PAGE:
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Could Michael Flynn Go To Jail? Congress Members Say He May Have Broken The Law

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On Tuesday, House Oversight Chairman Jason Chaffetz and ranking Democrat Elijah Cummings announced that former National Security Adviser Michael Flynn failed to report foreign payments on his SF-86 security clearance application in January, which may be in violation of the law. But could Michael Flynn really go to jail for the omission? According to Cummings, intentionally not reporting the earnings is a felony punishable by up to five years in prison. But it's nearly impossible to definitively determine whether Flynn left the payments off on purpose. A representative for Flynn did not immediately return Romper's request for comment.

Flynn received more than $45,000 to give a speech in Russia in 2015. The payment came from RT, a government-controlled television station. Flynn is a retired general, and as such, he's prohibited from accepting foreign payments under Article I, Section 9, Clause 8 of the Constitution, which prohibits U.S. officials from accepting a "present, Emolument, Office, or Title, of any kind" from a foreign government "without the Consent of the Congress." President Donald Trump himself has been accused of violating this clause, but his attorney, Sheri Dillon, argued that "Paying for a hotel room is ... not an emolument." In fact, payment for services rendered is the very definition of "emolument."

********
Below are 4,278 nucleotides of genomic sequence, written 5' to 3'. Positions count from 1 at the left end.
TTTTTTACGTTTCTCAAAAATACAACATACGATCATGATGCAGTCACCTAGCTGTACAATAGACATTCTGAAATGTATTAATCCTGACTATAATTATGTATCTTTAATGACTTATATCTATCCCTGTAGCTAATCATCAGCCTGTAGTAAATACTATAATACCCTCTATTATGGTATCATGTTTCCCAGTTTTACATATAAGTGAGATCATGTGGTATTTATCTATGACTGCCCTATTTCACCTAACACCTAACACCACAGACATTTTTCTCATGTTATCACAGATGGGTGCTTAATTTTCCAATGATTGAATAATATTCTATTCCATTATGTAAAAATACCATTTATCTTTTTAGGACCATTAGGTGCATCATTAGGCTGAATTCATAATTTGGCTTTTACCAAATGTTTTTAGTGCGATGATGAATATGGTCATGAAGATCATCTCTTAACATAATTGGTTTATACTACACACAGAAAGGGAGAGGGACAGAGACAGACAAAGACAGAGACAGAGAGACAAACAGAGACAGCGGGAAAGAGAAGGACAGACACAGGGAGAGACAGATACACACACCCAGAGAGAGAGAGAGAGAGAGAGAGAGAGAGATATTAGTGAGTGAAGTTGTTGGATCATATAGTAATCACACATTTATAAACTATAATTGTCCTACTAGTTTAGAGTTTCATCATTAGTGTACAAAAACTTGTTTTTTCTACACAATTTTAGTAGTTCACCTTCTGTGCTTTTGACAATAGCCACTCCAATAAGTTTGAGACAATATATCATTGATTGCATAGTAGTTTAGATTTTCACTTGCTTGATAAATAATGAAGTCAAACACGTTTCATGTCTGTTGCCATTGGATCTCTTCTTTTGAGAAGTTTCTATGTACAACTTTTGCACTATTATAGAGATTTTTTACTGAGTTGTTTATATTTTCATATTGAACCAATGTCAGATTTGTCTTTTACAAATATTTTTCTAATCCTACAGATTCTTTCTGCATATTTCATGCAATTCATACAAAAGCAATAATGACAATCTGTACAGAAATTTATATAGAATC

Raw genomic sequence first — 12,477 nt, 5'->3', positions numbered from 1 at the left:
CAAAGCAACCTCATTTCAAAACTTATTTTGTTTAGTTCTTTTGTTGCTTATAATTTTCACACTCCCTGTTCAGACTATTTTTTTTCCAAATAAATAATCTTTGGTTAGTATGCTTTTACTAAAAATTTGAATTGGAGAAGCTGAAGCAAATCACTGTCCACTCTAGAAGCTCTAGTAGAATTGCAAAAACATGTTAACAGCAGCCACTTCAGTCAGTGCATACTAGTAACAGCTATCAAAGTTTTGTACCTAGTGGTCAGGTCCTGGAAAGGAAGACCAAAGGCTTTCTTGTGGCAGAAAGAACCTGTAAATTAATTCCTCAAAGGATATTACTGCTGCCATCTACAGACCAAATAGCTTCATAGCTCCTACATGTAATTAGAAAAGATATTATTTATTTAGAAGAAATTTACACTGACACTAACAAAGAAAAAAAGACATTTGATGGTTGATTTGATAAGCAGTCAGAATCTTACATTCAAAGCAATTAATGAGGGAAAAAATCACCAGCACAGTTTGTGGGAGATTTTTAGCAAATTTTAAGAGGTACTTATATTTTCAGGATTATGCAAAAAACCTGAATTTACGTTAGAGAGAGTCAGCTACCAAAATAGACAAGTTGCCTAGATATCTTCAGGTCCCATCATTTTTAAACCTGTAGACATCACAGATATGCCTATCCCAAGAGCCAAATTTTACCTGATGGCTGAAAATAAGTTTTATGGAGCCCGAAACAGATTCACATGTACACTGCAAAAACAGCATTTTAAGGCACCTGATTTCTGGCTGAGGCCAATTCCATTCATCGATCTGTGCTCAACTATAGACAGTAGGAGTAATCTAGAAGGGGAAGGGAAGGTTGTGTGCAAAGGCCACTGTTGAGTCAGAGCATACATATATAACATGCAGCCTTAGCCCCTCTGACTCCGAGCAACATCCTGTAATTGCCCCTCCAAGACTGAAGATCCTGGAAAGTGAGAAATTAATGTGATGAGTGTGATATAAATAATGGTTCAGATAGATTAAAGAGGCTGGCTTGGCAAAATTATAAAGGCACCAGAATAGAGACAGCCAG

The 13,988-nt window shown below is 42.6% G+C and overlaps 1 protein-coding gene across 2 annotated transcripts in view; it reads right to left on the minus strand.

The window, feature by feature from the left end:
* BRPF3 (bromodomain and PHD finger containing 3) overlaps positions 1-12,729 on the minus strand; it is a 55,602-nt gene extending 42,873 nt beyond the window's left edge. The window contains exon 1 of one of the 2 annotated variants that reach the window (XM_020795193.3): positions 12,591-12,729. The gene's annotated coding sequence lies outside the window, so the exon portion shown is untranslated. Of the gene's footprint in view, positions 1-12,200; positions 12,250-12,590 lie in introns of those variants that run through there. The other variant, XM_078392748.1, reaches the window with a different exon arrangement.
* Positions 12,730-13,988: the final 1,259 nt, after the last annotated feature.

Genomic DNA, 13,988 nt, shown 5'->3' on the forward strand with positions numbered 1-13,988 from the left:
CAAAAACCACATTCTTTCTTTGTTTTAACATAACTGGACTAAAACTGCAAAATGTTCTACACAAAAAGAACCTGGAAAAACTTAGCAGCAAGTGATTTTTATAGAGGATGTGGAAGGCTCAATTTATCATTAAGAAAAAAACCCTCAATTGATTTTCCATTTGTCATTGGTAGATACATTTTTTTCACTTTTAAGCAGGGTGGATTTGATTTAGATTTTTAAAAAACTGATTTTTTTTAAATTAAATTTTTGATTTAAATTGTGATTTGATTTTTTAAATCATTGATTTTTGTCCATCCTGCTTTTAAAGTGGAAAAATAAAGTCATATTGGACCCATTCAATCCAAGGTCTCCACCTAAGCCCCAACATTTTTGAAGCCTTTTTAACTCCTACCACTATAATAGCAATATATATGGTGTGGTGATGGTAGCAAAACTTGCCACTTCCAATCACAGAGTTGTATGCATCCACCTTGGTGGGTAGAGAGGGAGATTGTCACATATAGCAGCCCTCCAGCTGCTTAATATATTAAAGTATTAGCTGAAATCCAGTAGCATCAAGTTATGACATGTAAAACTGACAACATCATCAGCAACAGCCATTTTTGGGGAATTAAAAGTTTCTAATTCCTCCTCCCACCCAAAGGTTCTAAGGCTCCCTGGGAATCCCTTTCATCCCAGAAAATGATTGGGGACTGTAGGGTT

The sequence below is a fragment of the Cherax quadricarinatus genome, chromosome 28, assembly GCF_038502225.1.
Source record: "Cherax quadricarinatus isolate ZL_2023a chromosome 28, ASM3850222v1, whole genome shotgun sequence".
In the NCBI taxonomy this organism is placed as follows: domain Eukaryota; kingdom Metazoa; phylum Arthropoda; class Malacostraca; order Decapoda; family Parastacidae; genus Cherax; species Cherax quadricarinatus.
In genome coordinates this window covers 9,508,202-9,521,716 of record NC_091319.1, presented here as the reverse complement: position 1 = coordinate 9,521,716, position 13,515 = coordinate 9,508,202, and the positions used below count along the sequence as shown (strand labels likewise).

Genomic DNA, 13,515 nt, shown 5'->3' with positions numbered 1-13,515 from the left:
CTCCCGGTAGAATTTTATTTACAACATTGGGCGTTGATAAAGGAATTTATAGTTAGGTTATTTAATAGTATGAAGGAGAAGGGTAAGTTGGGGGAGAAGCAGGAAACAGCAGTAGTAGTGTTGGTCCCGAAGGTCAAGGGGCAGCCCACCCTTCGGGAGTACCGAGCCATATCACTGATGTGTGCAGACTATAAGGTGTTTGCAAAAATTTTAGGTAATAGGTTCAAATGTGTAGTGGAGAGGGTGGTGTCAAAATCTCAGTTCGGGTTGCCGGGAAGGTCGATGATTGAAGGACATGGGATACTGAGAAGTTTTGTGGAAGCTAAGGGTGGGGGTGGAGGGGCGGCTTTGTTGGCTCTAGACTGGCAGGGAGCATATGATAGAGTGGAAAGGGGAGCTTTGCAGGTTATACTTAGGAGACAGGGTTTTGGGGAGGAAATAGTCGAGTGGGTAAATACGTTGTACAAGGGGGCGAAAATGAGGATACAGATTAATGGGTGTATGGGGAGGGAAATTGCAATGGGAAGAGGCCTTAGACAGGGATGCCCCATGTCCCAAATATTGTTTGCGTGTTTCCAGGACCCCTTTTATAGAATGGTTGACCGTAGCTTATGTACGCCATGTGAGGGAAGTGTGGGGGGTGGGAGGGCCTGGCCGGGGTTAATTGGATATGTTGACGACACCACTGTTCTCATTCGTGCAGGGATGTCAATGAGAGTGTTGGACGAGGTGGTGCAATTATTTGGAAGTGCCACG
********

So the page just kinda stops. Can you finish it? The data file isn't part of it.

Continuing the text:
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Flynn has been under fire since the early days of the Trump administration, when he was forced to resign after it was revealed that he once misled then-Vice President-elect Mike Pence about whether he discussed sanctions with Russian Ambassador Sergey Kislyak. Flynn claimed that omission was inadvertent. He was also recently forced to acknowledge that he worked as a foreign agent while advising the Trump campaign last year, representing the interests of the Turkish government rather than the United States. Flynn has offered to testify to the House and Senate Intelligence Committees about the Trump campaign's Russian ties in exchange for immunity (a move he once told NBC News' Chuck Todd "means you've probably committed a crime"), but so far, he's not made any deals.

In a press conference on Tuesday, Chaffetz said he found "no data to support the notion that Flynn complied with the law." He and Cummings characterized Flynn's actions as "inappropriate" and "extremely troubling," but stopped short of declaring them illegal. However, Virginia Rep. Gerry Connolly, a Democratic member of the committee, told CNN there's "no question" Flynn committed a crime. Even if that could be proven, though, there's very little case law in how to handle it. According to The Washington Post, the so-called "emoluments clause" has never been addressed by the Supreme Court, or any other major case. It's theoretically possible that a prosecutor could seek jail time, but it's completely uncharted territory.